What happens next?

Life after IUI looks different for everyone.

If your cycle was unsuccessful, it can be heartbreaking. Many people may feel the need to take a break before trying another cycle, while others go straight back into planning. Your clinic should provide follow up appointments and counselling sessions to help support you.

While the chance of success increases with every IUI cycle, it's important to contact your GP if you aren't getting anywhere. When accessing care on the NHS, failed IUI cycles can be used to demonstrate infertility, and may help you become eligible for IVF treatment.

Like IVF, IUI can be a lonely process - and multiple cycles can make it even more isolating. While your clinic can offer excellent support along the way, connecting with the fertility community online or offline can offer invaluable friendship, connection and support.

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What are the risks of IUI?

Overall, IUI is pretty safe because its minimally invasive, and if you're using donor sperm, all sperm is screened to exclude certain diseases - like HIV, hepatitis, and syphilis. However, there are some risks to be aware of:

  • Cramping and spotting. While IUI treatment shouldn't be painful, some people experience cramping after the treatment. Similarly, a small amount of vaginal bleeding - called spotting - may occur. This is usually the result of placing the catheter during treatment, and usually doesn't affect the chances of pregnancy.
  • Infection. There is a small chance of infection following IUI treatment.
  • Ovarian Hyperstimulation Syndrome (OHSS) - if following stimulated IUI. OHSS occurs when your ovaries become overactive in response to hormonal medication, and start releasing their own chemicals. This is very rare, and in the case of stimulated IUI, the course of hormone medication is shorter than for IVF - making OHSS rarer still. If it does occur, OHSS can usually be treated at home. In rare cases, it can lead to hospitalisation and pregnancy complications.
  • Multiple pregnancy - if following stimulated IUI. Hormone medication used in stimulated IUI increases the number of mature eggs released in a cycle, which each have the possibility of being fertilised. A 2020 study found that if the number of mature follicles was increased from 1 to 5 at the time of IUI, the chance of multiple pregnancy per cycle increased from 0.6% to 6.5% [4]. Multiple pregnancies are associated with a heightened risk of health problems for both mother and babies - such as late miscarriage, premature delivery, gestational diabetes, stillbirth and death. Unstimulated cycles do not increase the chance of having a multiple pregnancy.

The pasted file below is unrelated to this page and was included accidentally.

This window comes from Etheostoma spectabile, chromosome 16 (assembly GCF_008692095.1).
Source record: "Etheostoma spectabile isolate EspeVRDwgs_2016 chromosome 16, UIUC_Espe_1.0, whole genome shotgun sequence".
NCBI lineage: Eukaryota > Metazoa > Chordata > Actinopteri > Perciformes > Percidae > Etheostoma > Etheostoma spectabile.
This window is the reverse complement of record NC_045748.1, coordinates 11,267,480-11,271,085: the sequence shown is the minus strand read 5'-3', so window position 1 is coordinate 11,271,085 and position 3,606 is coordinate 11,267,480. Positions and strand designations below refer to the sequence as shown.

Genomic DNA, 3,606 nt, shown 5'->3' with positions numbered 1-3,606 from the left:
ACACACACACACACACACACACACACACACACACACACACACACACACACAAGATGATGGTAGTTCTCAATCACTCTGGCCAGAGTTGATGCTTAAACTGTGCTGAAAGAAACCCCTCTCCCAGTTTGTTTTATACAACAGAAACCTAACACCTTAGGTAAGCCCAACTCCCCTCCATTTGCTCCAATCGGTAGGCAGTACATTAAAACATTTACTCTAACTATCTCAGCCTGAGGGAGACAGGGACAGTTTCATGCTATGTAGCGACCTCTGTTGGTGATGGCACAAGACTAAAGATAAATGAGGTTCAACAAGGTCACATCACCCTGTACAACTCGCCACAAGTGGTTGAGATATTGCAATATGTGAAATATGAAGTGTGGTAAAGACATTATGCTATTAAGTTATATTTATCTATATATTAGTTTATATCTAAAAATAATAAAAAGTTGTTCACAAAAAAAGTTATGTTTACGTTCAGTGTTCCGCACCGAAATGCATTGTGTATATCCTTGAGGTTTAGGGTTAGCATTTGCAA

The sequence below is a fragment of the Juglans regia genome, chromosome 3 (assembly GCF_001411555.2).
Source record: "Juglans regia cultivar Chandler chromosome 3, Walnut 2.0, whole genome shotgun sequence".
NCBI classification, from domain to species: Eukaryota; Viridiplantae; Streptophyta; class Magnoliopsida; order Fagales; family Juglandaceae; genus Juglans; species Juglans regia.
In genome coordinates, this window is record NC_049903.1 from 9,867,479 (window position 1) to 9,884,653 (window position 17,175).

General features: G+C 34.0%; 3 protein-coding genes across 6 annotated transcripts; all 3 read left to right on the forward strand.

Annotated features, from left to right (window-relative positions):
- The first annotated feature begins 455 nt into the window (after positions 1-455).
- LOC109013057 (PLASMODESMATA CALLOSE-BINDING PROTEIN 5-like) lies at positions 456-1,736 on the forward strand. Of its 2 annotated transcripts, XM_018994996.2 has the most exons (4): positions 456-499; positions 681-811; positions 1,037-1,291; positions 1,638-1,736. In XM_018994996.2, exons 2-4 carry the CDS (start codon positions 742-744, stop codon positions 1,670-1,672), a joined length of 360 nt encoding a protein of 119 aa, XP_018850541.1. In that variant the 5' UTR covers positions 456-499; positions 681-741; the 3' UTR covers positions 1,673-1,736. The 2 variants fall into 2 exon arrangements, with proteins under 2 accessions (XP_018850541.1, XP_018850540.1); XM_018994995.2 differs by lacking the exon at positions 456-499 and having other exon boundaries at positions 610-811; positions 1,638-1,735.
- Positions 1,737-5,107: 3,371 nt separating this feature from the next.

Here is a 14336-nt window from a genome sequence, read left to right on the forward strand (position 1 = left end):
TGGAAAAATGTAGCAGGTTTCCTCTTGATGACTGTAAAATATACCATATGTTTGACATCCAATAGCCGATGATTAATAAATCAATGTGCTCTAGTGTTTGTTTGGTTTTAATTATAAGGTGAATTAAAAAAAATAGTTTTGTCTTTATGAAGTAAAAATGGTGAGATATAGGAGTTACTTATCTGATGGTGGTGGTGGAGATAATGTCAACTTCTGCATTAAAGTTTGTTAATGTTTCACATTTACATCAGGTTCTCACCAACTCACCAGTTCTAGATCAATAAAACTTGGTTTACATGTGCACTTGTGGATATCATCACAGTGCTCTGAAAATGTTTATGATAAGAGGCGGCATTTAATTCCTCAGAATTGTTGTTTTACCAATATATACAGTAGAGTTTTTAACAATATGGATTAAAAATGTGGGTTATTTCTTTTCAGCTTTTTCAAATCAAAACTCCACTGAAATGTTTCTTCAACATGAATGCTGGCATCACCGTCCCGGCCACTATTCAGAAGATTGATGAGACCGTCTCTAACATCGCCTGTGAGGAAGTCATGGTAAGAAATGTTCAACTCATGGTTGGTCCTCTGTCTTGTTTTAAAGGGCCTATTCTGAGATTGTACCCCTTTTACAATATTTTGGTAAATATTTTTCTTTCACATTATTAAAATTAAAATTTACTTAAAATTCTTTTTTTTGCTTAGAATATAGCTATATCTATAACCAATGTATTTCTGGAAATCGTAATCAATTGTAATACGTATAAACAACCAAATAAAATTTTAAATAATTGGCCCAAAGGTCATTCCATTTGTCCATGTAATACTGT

Is IUI available on the NHS?

The NHS may fund IUI as an alternative to natural conception, for certain groups who cannot safely have sex. These groups include:

  • Those who are physically or psychologically unable to have vaginal intercourse
  • Couples who may be unable to have unprotected sex (for example, where one partner has HIV)
  • Female same-sex couples

Funding for IUI is depends on your postcode and determined by your local Integrated Care Board - the number of rounds of IUI that your ICB will fund can vary from 0-12. To find out your eligibility, use our NHS Fertility Funding Calculator.

IVF may later be accessed if these cycles are not successful. The number of unsuccessful cycles that are required before accessing IVF varies depending on where you live.

IUI may also be offered as an alternative to IVF, where individuals have cultural or religious objections to IVF.

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How much does IUI cost?

On average, an advertised package price of IUI is £1,265 - but can range from £550 to £2,310, and vary significantly between clinics.

If donor sperm is used, whether from a bank or a known donor, the sperm must be screened and prepared for the process. This will add to the total cost of your IUI treatment. The average price of donor sperm at a fertility clinic is advertised as £1,230 per sample, and you may also have to pay an additional £37.50 per cycle to cover the HFEA fee associated with donor insemination.

Given the chance of conceiving with IUI is around 5-15% per cycle, some clinics offer multi-cycle packages, but remember: whether you purchase a single or multi-cycle package, these are unlikely to include the cost of initial tests, consultations or any medication required.

Summary

IUI is a relatively non-invasive way to help people fall pregnant. It's the most successful form of artificial insemination, making it a popular alternative to sexual intercourse.

However, it's not necessarily the most effective option to treat infertility. And you'll need to keep an eye on costs - if you plan to use donor sperm or require multiple cycles, costs can increase quickly.

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1. https://www.britishfertilitysociety.org.uk/wp-content/uploads/2015/11/Ovarian.Reserve.pdf
2. https://www.hfea.gov.uk/choose-a-clinic/preparing-for-your-clinic-appointment/
3. https://www.ncbi.nlm.nih.gov/pmc/articles/PMC3454991/
4. https://www.ncbi.nlm.nih.gov/pmc/articles/PMC7183886/